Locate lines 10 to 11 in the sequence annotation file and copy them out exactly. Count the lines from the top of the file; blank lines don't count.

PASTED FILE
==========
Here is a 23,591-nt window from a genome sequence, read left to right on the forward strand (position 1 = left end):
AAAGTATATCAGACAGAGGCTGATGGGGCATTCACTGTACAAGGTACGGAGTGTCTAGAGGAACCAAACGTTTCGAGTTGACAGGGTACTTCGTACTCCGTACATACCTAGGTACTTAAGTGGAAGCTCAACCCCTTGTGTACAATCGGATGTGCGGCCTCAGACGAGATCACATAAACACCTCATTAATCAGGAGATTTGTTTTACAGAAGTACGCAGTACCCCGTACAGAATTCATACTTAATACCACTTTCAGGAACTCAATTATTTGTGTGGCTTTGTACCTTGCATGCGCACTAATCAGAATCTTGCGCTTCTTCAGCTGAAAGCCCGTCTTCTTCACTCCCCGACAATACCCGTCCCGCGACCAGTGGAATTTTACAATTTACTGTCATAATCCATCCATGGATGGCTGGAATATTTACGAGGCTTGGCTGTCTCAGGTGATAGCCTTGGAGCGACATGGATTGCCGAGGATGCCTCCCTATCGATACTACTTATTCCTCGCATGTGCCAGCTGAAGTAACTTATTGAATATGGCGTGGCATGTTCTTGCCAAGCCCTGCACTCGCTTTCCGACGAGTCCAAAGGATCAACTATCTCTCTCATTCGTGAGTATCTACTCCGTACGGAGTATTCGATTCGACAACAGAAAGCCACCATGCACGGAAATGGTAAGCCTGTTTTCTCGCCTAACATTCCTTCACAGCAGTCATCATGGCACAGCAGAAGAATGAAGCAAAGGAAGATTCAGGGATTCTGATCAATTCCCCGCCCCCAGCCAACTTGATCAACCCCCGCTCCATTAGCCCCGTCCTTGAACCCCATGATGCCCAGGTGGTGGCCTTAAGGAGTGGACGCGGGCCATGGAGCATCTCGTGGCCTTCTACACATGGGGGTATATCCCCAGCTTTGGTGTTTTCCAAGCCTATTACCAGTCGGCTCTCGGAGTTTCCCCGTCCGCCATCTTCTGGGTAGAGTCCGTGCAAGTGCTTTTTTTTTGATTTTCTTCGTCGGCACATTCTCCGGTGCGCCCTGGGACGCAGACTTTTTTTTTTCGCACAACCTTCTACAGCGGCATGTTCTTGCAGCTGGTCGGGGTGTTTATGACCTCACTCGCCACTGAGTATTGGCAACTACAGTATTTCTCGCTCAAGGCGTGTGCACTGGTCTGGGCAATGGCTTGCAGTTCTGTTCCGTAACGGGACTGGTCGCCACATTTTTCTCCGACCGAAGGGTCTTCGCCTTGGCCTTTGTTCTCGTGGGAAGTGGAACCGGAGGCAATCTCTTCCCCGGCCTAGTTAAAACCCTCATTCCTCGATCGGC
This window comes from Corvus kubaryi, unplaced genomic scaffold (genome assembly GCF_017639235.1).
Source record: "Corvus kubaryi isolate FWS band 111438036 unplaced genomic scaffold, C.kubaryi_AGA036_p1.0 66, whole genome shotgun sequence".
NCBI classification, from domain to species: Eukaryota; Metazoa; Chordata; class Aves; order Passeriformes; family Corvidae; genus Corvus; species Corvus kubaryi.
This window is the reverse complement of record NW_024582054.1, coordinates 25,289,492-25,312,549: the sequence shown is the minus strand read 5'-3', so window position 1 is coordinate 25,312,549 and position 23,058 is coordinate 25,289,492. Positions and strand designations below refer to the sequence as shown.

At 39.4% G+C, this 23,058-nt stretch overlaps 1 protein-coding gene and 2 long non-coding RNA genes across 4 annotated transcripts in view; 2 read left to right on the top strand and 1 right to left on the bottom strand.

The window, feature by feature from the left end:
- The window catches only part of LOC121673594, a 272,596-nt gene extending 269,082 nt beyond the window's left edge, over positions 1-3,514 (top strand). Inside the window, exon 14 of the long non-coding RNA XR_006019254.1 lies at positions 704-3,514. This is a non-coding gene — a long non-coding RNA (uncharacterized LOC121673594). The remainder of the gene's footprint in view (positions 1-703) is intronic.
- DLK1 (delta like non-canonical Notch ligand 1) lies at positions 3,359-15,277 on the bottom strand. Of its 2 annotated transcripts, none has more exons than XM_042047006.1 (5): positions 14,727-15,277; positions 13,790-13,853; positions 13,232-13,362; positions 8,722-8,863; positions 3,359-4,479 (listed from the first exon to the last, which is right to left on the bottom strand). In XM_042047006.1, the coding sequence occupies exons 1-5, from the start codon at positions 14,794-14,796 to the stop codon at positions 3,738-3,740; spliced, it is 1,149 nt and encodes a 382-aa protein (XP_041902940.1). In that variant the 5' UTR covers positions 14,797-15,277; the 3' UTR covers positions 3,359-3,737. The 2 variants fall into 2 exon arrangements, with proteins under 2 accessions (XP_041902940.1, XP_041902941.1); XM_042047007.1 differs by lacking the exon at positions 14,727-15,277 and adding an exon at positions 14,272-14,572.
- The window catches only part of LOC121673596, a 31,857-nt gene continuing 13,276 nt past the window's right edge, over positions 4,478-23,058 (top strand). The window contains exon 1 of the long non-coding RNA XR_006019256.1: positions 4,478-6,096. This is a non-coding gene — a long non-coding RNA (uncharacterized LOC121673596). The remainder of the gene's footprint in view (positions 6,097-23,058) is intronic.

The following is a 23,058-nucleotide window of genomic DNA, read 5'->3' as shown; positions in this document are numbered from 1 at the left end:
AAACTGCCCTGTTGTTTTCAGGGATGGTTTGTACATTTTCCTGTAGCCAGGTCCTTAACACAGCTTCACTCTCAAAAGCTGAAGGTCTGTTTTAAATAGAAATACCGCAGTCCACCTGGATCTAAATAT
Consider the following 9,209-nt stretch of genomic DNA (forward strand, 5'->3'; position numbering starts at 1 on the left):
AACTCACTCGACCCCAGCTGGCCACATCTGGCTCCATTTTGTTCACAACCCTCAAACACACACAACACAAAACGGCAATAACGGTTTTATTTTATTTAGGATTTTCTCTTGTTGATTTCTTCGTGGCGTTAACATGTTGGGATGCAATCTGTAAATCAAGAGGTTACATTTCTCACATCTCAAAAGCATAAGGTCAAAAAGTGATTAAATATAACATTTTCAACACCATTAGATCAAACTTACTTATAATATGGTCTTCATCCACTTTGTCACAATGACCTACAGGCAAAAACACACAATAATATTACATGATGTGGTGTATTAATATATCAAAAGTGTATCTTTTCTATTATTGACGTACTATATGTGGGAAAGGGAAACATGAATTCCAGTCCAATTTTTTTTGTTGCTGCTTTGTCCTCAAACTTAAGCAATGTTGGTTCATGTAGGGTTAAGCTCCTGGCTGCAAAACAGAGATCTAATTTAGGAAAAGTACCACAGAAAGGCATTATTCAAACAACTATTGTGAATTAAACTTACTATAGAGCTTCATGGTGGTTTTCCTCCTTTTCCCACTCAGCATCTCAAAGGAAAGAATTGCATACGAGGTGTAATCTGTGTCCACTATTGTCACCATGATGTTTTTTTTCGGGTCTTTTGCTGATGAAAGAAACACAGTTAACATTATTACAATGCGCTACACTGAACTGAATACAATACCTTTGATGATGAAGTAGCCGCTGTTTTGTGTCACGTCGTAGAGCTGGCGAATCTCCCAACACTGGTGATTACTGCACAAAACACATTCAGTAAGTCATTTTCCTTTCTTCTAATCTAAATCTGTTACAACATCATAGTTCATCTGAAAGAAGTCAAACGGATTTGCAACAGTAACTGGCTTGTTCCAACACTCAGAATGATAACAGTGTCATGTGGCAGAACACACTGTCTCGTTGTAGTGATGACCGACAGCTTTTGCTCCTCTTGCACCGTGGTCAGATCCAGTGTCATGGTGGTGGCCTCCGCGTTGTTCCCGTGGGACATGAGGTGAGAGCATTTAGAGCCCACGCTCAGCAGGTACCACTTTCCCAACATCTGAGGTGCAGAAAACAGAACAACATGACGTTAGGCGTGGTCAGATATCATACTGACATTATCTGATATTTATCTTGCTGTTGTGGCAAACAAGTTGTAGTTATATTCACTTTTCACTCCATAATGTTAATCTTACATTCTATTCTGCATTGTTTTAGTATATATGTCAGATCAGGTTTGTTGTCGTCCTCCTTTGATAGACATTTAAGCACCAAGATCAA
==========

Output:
- DLK1 (delta like non-canonical Notch ligand 1) lies at positions 3,359-15,277 on the bottom strand. Of its 2 annotated transcripts, none has more exons than XM_042047006.1 (5): positions 14,727-15,277; positions 13,790-13,853; positions 13,232-13,362; positions 8,722-8,863; positions 3,359-4,479 (listed from the first exon to the last, which is right to left on the bottom strand). In XM_042047006.1, the coding sequence occupies exons 1-5, from the start codon at positions 14,794-14,796 to the stop codon at positions 3,738-3,740; spliced, it is 1,149 nt and encodes a 382-aa protein (XP_041902940.1). In that variant the 5' UTR covers positions 14,797-15,277; the 3' UTR covers positions 3,359-3,737. The 2 variants fall into 2 exon arrangements, with proteins under 2 accessions (XP_041902940.1, XP_041902941.1); XM_042047007.1 differs by lacking the exon at positions 14,727-15,277 and adding an exon at positions 14,272-14,572.
- The window catches only part of LOC121673596, a 31,857-nt gene continuing 13,276 nt past the window's right edge, over positions 4,478-23,058 (top strand). The window contains exon 1 of the long non-coding RNA XR_006019256.1: positions 4,478-6,096. This is a non-coding gene — a long non-coding RNA (uncharacterized LOC121673596). The remainder of the gene's footprint in view (positions 6,097-23,058) is intronic.